- Tod Williams
- John Cusack, Samuel L. Jackson, Isabelle Fuhrman, Stacy Keach, Anthony Reynolds, Owen Teague
- 98 min.
- Release Date
Having read and enjoyed Stephen King’s fast-paced novel Cell, the prospect of a film based on his 2006 zombie yarn proved exciting, if only for a fresh take on the well-treaded subgenre. In this book more than in most of his stories, King wrote passages with such clear cinematic vision that I couldn’t help but see the story making a fine film. To be sure, King established himself as a literary Hollywood unto himself through prose that was written to be visualized, and he connected with his readers by utilizing familiar cinematic touches in his prose. Perhaps this explains why King has been adapted to film more than any modern author, even if the results are sometimes corny and disappointing.
But the film version of Cell goes beyond another corny and disappointing King translation like Pet Sematary (1989) or 1994’s TV miniseries based on The Stand. Though Eli Roth (The Green Inferno) was originally slated to direct, Tod Williams (Paranormal Activity 2, 2010) helmed the adaptation into something bordering on unintelligible. At the very least, the film bears little resemblance to the book. In fact, reading the book might be the only way viewers will understand what’s happening in Cell, since the screenplay, written by King and Adam Alleca (The Last House on the Left remake), leaps over otherwise crucial story elements like plot, character, and drama.
The film opens as graphic novelist Clay Riddell (John Cusack, also co-producer, and star of two other King adaptations, Stand By Me and 1408) gets off a plane at the Boston airport. He calls his estranged wife and their son, but his phone battery dies. It’s a good thing too, since all at once, people in the airport begin grabbing their heads and screaming, and then screeching and attacking the few remaining people who aren’t acting totally bonkers. Clay notices someone trying to make an emergency call, but her cell phone unleashes a pulse that turns her into one of many phone zombies, later dubbed “phoners”. Williams had already used the opening credits montage to show us how virtually everyone in the airport is using a cell phone, as if this is new to modern viewers, and so the exposure to the pulse is total.
As Clay narrowly escapes death, the viewer feels uninvolved and unsure of what’s going on, in part because his character isn’t given a personality, and Cusack isn’t interested in creating one. With the power out due to a badly animated CGI plane crash, Clay soon finds a stalled subway car filled with normal humans, all of whom want to stay put. He teams with the train’s conductor, Tom McCourt (Samuel L. Jackson, also in 1408), and the two resolve to walk the subway tunnels to safety. This initial chaos is filmed with wobbly cameras by Michael Simmonds and pieced together with little shot-by-shot cohesion by editor Jacob Craycroft, qualities that amount to the only consistent aspect of Cell—its inconsistency. If the garbled visuals weren’t enough, Williams can’t seem to orchestrate tension. And though we keep hoping for the proceedings to improve, they never do.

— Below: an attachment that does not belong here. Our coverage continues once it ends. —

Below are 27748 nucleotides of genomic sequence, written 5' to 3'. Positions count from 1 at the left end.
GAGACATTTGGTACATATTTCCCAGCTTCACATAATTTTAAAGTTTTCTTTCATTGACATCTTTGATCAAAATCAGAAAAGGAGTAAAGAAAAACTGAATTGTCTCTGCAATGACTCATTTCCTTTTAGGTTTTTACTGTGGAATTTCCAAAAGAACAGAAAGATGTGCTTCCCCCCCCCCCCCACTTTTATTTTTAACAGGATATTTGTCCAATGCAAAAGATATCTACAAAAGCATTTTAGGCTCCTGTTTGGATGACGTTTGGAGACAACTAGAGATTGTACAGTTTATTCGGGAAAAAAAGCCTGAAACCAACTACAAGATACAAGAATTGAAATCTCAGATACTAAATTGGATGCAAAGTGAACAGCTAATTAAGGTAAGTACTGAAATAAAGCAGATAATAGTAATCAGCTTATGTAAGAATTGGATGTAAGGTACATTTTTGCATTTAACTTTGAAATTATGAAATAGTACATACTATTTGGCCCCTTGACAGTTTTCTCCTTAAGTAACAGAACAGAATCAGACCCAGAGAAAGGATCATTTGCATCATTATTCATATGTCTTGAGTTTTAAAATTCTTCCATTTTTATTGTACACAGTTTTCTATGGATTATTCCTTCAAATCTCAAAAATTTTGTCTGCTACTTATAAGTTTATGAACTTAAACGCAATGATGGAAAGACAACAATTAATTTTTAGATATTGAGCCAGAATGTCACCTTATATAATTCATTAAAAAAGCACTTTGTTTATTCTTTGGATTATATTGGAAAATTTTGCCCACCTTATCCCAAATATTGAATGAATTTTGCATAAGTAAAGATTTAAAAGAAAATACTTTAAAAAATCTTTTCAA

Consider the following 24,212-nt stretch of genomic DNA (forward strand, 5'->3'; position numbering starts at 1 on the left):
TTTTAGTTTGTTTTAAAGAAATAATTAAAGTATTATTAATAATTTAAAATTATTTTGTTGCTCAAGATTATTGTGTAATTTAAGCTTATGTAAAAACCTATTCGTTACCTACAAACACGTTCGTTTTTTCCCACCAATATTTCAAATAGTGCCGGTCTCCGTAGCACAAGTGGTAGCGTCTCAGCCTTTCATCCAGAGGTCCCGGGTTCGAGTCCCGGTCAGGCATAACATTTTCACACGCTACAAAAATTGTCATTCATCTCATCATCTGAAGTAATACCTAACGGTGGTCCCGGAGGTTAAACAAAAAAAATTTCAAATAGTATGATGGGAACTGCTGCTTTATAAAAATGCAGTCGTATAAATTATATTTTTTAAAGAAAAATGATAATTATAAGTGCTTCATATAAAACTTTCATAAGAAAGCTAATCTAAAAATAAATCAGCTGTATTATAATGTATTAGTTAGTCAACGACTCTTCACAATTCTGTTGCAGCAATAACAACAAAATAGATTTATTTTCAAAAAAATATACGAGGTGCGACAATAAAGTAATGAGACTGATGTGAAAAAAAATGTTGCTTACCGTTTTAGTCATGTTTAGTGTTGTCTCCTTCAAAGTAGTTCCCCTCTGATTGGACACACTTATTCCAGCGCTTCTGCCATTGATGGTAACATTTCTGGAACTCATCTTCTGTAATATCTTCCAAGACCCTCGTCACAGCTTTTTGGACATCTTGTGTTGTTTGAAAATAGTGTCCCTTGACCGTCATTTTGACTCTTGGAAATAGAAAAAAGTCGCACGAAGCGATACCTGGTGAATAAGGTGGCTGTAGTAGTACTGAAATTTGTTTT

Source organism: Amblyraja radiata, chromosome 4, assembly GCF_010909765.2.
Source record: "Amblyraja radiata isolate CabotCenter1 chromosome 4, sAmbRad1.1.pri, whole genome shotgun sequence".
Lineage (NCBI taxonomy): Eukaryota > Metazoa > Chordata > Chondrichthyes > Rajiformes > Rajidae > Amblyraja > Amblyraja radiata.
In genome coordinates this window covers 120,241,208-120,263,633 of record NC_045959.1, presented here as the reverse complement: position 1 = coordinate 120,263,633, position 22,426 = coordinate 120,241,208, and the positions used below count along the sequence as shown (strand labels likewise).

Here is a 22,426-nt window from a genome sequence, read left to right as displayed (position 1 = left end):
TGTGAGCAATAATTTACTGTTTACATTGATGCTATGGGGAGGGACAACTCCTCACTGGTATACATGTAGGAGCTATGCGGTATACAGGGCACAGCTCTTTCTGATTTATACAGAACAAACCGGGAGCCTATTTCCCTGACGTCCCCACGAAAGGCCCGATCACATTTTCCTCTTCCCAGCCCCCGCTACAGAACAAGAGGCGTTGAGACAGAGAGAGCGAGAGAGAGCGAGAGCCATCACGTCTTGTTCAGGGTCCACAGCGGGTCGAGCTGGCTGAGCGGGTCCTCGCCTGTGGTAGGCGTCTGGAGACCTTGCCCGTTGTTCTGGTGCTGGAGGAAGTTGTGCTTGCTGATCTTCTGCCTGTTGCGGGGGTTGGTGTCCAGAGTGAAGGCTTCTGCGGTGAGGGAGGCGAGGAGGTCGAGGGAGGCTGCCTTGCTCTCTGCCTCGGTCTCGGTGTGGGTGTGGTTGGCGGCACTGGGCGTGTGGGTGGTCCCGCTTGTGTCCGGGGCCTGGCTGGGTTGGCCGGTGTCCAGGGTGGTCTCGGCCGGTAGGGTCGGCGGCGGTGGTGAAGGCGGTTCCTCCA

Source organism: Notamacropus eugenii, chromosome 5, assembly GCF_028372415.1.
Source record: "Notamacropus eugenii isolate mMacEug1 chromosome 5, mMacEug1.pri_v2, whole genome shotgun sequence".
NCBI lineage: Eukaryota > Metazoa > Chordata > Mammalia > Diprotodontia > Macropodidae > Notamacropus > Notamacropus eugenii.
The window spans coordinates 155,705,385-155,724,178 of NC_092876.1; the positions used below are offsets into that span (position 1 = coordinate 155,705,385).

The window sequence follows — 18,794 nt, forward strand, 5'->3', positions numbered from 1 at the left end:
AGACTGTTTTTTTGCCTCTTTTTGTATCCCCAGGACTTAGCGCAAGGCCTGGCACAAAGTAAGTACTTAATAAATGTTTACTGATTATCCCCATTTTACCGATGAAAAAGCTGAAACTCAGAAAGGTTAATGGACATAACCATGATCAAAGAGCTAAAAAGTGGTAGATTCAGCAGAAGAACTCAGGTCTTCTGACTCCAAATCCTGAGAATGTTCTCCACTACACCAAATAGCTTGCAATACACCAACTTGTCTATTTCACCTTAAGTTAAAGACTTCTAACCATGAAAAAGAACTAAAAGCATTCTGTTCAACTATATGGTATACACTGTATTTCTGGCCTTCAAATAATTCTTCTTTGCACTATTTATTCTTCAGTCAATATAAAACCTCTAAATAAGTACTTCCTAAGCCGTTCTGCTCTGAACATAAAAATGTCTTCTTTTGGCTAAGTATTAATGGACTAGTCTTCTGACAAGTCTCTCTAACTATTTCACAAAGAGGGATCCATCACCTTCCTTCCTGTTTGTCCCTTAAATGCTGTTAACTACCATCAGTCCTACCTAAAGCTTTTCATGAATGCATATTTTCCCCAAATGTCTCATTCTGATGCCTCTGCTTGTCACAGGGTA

Clay and Tom soon join with the former’s neighbor, the teenaged Alice (Isabelle Fuhrman), and together the threesome heads out to find Clay’s son, a noble cause dramatically muted by the screenplay’s utter lack of dramatic oomph. The majority of Cell takes place on the road, interrupted by episodic encounters with humans and phoners alike, bearing a certain similarity to AMC’s The Walking Dead. Each encounter feels underwritten, with each new character given a few one-note lines and then quickly disposed of. All the while, phoners supposedly learn, grow smarter, and exhibit ever more intelligent and unique behavior, but the audience does not see and cannot track this progression. So little screentime is devoted to the phoners that they remain indistinguishable from your run-of-the-mill zombies—mindless, screaming, violent things—instead of the psychic, ever more interesting and mysterious phoners in King’s book.
King’s authorship is best left to his novels. Whenever he attempts a screenplay, the results end up being dismal and lifeless, like Cell. He adapted the aforementioned Pet Sematary into a glaring disappointment. Or consider his original screenplay for Maximum Overdrive (1986), his first feature film directing effort about machines coming to life and killing human beings—it demonstrated how his writing desperately needs another author in the adaptation process. Remaining blindly faithful to King’s source material results in an unwieldy outcome, in part because his appeal resides in how his prose constructs the narrative, whereas dialogue remains his weakness. Granted, writing isn’t the only problem with Cell, but that’s where it starts.
This long-troubled production completed filming back in 2013 yet failed to find a distributor. The outcome looks and feels like something the distributors carelessly rushed to complete in post-production, if only to secure their investment. Then they dumped the product onto VOD and into a limited theatrical release. As a result, Cell contains an entire cast of underused actors and laughably bad production values. Take the CGI, from the gasoline sprayed on phoner hordes to the eventual fire after it ignites, and finally the hordes themselves—it’s all rendered with about the same quality FX of The Lawnmower Man. The film’s lifelessness and sloppiness represent an all-time-low for King adaptations, which is saying something. And while normally I might argue that fan disappointment makes a bad adaptation just seem worse, in this case, the film is awful on its own, despite any disappointment fans may feel.